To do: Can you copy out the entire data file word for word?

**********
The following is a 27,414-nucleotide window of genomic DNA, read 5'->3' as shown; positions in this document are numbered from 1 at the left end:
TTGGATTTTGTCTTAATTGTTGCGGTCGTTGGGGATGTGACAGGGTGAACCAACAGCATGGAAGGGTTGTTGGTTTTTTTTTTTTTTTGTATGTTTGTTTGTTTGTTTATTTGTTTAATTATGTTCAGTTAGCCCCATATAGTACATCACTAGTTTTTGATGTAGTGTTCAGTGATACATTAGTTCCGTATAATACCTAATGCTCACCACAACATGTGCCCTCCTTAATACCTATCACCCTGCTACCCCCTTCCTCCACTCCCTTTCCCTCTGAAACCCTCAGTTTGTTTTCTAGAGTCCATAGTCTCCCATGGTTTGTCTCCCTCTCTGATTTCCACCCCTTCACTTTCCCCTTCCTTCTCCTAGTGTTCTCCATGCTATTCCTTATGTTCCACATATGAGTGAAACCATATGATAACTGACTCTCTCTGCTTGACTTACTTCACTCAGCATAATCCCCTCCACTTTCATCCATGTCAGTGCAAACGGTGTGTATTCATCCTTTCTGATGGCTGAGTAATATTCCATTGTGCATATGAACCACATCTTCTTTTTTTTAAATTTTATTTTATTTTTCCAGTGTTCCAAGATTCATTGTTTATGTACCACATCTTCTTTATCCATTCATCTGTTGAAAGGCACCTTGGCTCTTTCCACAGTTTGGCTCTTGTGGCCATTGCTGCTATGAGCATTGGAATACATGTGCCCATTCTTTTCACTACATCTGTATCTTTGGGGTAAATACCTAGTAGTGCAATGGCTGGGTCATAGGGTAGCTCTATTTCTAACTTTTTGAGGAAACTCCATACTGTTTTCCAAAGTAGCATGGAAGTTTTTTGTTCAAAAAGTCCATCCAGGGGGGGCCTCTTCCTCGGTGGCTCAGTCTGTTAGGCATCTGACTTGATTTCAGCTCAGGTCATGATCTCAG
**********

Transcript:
The following is a 27,414-nucleotide window of genomic DNA, read 5'->3' as shown; positions in this document are numbered from 1 at the left end:
TTGGATTTTGTCTTAATTGTTGCGGTCGTTGGGGATGTGACAGGGTGAACCAACAGCATGGAAGGGTTGTTGGTTTTTTTTTTTTTTTGTATGTTTGTTTGTTTGTTTATTTGTTTAATTATGTTCAGTTAGCCCCATATAGTACATCACTAGTTTTTGATGTAGTGTTCAGTGATACATTAGTTCCGTATAATACCTAATGCTCACCACAACATGTGCCCTCCTTAATACCTATCACCCTGCTACCCCCTTCCTCCACTCCCTTTCCCTCTGAAACCCTCAGTTTGTTTTCTAGAGTCCATAGTCTCCCATGGTTTGTCTCCCTCTCTGATTTCCACCCCTTCACTTTCCCCTTCCTTCTCCTAGTGTTCTCCATGCTATTCCTTATGTTCCACATATGAGTGAAACCATATGATAACTGACTCTCTCTGCTTGACTTACTTCACTCAGCATAATCCCCTCCACTTTCATCCATGTCAGTGCAAACGGTGTGTATTCATCCTTTCTGATGGCTGAGTAATATTCCATTGTGCATATGAACCACATCTTCTTTTTTTTAAATTTTATTTTATTTTTCCAGTGTTCCAAGATTCATTGTTTATGTACCACATCTTCTTTATCCATTCATCTGTTGAAAGGCACCTTGGCTCTTTCCACAGTTTGGCTCTTGTGGCCATTGCTGCTATGAGCATTGGAATACATGTGCCCATTCTTTTCACTACATCTGTATCTTTGGGGTAAATACCTAGTAGTGCAATGGCTGGGTCATAGGGTAGCTCTATTTCTAACTTTTTGAGGAAACTCCATACTGTTTTCCAAAGTAGCATGGAAGTTTTTTGTTCAAAAAGTCCATCCAGGGGGGGCCTCTTCCTCGGTGGCTCAGTCTGTTAGGCATCTGACTTGATTTCAGCTCAGGTCATGATCTCAG